Incumbent councilmember Don Gasperson says clubhouse opponents had two and a half years’ worth of meetings in which to air their views, while the council was spending money on studies and architects.
“If we had waited [and Measure I passed], we would have had $500,000 in wasted money,” Gasperson says of his vote to go ahead with construction. “I don’t think we ignored the will of the people. I think it was the thing for the majority of the people in the city.”
Incumbent councilmember Sue Renz echoes Gasperson. “This golf course clubhouse was not a rush job,” she says.
Councilmember and PG school teacher Jim Costello, one of two candidates running for departing Mayor Morrie Fisher’s seat, voted to give Measure I a chance at the polls even though he supports the clubhouse.
Costello says he dislikes golf, and initially supported a remodel rather than a new building, but the need to keep PG’s course competitive and the structural realities of the building convinced him otherwise.
“A third of our city’s budget is tourism dollars,” he says. “How many of those people come to play golf? I sure talk to a lot of them who do.”
Costello adds that the clubhouse will be paid for entirely through golf fees, at about $1.5 million a year.
Candidate Bruce Obbink, a former CEO of the California Table Grape Commission, whose council bid two years ago failed by a mere 118 votes, chairs the golf commission, sits on the planning commission, and is viewed by most of his opponents as a member of the present council’s cozy inner circle.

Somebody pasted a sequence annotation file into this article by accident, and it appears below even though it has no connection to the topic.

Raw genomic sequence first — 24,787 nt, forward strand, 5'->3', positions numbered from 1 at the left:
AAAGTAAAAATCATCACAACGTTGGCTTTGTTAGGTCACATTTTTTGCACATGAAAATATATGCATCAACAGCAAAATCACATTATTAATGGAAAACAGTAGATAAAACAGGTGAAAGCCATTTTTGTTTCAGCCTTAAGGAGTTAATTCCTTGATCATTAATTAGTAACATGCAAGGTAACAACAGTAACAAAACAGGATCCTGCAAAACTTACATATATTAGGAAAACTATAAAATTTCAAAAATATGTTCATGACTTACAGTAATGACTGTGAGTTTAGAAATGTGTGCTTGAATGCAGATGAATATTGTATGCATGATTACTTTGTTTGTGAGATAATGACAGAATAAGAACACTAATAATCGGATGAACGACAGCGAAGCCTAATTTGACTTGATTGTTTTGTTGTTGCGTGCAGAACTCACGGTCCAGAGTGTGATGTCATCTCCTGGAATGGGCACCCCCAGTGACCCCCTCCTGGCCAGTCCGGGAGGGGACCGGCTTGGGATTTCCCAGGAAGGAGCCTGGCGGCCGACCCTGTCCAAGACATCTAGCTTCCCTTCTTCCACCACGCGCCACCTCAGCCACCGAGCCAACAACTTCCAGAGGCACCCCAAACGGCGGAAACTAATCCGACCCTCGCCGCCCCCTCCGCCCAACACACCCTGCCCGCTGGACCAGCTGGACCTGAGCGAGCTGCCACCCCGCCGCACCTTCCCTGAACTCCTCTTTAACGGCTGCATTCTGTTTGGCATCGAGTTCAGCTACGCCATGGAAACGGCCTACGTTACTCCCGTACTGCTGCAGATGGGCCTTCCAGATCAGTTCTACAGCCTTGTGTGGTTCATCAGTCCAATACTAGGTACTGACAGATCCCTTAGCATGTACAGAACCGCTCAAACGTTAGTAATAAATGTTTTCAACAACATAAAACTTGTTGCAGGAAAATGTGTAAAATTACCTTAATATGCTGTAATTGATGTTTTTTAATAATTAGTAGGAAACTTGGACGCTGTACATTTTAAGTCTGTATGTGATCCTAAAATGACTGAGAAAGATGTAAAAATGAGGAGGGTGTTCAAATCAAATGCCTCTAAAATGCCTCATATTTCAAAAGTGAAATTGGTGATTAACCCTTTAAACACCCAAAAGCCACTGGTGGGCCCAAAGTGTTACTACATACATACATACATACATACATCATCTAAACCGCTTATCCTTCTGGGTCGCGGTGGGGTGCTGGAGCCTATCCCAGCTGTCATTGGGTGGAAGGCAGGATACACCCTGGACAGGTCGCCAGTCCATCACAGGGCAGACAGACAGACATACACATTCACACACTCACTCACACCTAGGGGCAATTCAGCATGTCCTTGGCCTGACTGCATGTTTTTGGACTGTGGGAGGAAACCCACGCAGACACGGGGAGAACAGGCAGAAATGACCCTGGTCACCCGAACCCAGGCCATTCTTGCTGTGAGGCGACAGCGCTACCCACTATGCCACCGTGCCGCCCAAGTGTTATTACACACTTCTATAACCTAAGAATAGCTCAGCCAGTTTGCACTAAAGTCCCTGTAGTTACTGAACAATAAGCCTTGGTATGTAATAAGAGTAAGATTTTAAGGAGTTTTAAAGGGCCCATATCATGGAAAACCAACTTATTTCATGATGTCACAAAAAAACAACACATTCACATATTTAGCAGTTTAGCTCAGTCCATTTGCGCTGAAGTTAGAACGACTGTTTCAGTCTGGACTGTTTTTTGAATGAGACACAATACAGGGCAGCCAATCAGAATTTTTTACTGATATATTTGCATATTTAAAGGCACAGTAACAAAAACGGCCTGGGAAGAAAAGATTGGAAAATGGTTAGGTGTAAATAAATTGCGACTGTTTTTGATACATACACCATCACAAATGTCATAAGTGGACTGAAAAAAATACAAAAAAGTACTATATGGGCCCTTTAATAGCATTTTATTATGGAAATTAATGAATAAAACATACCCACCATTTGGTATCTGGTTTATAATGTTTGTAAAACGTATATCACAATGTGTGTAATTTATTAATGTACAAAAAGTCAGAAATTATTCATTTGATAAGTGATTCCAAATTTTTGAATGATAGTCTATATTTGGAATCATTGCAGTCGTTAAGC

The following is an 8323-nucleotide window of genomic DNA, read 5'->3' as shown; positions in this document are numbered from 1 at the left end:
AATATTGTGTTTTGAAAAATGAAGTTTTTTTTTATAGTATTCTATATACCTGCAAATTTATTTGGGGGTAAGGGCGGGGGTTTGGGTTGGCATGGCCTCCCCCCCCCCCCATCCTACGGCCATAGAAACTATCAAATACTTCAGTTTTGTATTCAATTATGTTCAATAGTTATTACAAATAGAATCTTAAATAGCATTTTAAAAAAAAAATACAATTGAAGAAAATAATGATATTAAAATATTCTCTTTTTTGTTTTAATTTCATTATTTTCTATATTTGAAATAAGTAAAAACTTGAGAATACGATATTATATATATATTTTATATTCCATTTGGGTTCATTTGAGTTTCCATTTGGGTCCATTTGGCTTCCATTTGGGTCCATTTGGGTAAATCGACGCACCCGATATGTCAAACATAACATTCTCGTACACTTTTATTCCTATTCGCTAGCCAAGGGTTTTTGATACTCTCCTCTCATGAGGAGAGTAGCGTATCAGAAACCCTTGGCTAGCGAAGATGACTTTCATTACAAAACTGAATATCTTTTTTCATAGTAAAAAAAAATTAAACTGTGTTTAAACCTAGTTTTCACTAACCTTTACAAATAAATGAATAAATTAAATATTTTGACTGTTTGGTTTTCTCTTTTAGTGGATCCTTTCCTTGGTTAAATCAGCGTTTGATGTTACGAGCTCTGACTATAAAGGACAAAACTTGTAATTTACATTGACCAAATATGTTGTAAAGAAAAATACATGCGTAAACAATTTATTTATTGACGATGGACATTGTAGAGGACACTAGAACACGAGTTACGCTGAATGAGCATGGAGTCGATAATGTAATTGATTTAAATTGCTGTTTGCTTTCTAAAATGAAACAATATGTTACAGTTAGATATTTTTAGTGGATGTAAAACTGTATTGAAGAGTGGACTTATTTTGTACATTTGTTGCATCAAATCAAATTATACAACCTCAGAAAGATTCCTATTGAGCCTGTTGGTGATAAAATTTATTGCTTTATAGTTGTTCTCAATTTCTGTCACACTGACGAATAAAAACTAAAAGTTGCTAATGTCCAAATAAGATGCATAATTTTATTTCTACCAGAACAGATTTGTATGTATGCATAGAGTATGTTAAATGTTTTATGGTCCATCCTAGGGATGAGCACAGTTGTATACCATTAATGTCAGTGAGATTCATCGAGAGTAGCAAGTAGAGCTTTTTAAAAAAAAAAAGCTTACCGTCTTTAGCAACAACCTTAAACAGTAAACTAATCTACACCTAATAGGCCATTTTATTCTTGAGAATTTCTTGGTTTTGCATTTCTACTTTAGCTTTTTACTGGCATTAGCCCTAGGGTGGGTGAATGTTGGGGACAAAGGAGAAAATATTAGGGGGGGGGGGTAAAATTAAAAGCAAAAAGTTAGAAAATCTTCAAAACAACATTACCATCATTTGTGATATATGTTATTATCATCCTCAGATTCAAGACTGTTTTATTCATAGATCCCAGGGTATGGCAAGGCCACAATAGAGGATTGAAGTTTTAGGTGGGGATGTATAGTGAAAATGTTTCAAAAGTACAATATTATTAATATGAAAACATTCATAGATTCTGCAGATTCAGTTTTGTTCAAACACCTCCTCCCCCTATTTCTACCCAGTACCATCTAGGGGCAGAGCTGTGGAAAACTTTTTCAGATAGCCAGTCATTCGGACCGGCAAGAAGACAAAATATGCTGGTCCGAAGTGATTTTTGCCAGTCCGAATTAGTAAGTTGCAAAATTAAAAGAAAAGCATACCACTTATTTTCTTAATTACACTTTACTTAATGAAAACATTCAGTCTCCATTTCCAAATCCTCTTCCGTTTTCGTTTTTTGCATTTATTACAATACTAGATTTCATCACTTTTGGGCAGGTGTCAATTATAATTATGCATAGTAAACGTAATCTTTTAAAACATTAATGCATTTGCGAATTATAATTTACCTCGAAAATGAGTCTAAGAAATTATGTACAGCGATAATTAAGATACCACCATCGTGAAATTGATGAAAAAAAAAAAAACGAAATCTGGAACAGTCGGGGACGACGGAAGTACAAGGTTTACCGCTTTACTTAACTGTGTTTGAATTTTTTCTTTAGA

Obbink supports the clubhouse, and was instrumental in the process of getting it built. But he says he opposes Measure I because its supporters inadvertently put in language limiting the growth of Meals on Wheels.
“It was unintentional,” he says.
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Closely intertwined with Measure I and the clubhouse is the golf course enterprise fund, which operates separately from Pacific Grove’s general fund. Golf course fees pay only for golf course upkeep, not for pothole repair or longer library hours. Critics of the fund say golf course fees should fund the upkeep of recreational resources in general, not just the course. As for the clubhouse itself, they say taking on a $4 million obligation when cities around PG are tumbling into debt is a bad idea no matter what the specifics.